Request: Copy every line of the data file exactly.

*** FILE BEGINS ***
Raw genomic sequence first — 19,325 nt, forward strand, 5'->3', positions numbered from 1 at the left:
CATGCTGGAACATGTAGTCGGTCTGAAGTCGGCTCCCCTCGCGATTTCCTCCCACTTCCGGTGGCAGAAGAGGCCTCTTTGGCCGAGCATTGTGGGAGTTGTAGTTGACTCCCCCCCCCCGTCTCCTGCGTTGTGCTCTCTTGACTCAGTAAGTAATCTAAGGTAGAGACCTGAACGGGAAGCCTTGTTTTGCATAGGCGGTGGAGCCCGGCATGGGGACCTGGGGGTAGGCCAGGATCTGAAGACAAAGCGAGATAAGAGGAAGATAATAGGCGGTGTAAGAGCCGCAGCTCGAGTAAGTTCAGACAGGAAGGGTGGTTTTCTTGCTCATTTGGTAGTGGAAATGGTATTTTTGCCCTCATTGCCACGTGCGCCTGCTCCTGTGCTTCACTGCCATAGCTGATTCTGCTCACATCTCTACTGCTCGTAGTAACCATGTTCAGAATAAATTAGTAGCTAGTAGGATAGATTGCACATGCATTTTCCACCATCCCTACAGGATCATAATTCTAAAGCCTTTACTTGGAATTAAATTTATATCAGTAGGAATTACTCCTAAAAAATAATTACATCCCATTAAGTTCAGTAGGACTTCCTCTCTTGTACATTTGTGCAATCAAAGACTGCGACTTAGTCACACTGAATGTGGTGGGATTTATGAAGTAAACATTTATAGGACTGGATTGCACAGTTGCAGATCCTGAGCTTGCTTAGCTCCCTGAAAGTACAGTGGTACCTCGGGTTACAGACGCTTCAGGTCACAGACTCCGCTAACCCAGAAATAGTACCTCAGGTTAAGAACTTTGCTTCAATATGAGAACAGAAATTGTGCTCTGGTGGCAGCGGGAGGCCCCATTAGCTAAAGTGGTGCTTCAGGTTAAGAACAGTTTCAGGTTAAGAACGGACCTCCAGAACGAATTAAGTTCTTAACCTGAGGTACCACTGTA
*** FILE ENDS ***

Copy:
Raw genomic sequence first — 19,325 nt, forward strand, 5'->3', positions numbered from 1 at the left:
CATGCTGGAACATGTAGTCGGTCTGAAGTCGGCTCCCCTCGCGATTTCCTCCCACTTCCGGTGGCAGAAGAGGCCTCTTTGGCCGAGCATTGTGGGAGTTGTAGTTGACTCCCCCCCCCCGTCTCCTGCGTTGTGCTCTCTTGACTCAGTAAGTAATCTAAGGTAGAGACCTGAACGGGAAGCCTTGTTTTGCATAGGCGGTGGAGCCCGGCATGGGGACCTGGGGGTAGGCCAGGATCTGAAGACAAAGCGAGATAAGAGGAAGATAATAGGCGGTGTAAGAGCCGCAGCTCGAGTAAGTTCAGACAGGAAGGGTGGTTTTCTTGCTCATTTGGTAGTGGAAATGGTATTTTTGCCCTCATTGCCACGTGCGCCTGCTCCTGTGCTTCACTGCCATAGCTGATTCTGCTCACATCTCTACTGCTCGTAGTAACCATGTTCAGAATAAATTAGTAGCTAGTAGGATAGATTGCACATGCATTTTCCACCATCCCTACAGGATCATAATTCTAAAGCCTTTACTTGGAATTAAATTTATATCAGTAGGAATTACTCCTAAAAAATAATTACATCCCATTAAGTTCAGTAGGACTTCCTCTCTTGTACATTTGTGCAATCAAAGACTGCGACTTAGTCACACTGAATGTGGTGGGATTTATGAAGTAAACATTTATAGGACTGGATTGCACAGTTGCAGATCCTGAGCTTGCTTAGCTCCCTGAAAGTACAGTGGTACCTCGGGTTACAGACGCTTCAGGTCACAGACTCCGCTAACCCAGAAATAGTACCTCAGGTTAAGAACTTTGCTTCAATATGAGAACAGAAATTGTGCTCTGGTGGCAGCGGGAGGCCCCATTAGCTAAAGTGGTGCTTCAGGTTAAGAACAGTTTCAGGTTAAGAACGGACCTCCAGAACGAATTAAGTTCTTAACCTGAGGTACCACTGTA